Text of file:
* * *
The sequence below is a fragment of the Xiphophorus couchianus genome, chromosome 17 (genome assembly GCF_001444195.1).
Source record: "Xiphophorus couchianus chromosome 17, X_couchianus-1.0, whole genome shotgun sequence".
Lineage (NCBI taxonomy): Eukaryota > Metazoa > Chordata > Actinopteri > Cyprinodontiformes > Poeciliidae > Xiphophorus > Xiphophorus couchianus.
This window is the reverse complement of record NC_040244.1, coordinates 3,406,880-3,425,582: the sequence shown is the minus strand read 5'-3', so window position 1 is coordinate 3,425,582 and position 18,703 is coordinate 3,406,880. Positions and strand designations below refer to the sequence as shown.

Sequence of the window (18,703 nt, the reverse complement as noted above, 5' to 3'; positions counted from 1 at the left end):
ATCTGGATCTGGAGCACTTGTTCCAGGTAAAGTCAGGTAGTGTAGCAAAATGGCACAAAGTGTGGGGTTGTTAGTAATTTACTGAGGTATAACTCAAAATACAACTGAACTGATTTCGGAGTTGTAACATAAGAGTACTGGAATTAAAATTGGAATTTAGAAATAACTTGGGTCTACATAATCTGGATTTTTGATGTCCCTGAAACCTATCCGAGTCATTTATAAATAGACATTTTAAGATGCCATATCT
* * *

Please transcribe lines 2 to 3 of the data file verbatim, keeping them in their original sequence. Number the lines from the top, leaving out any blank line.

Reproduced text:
Source record: "Xiphophorus couchianus chromosome 17, X_couchianus-1.0, whole genome shotgun sequence".
Lineage (NCBI taxonomy): Eukaryota > Metazoa > Chordata > Actinopteri > Cyprinodontiformes > Poeciliidae > Xiphophorus > Xiphophorus couchianus.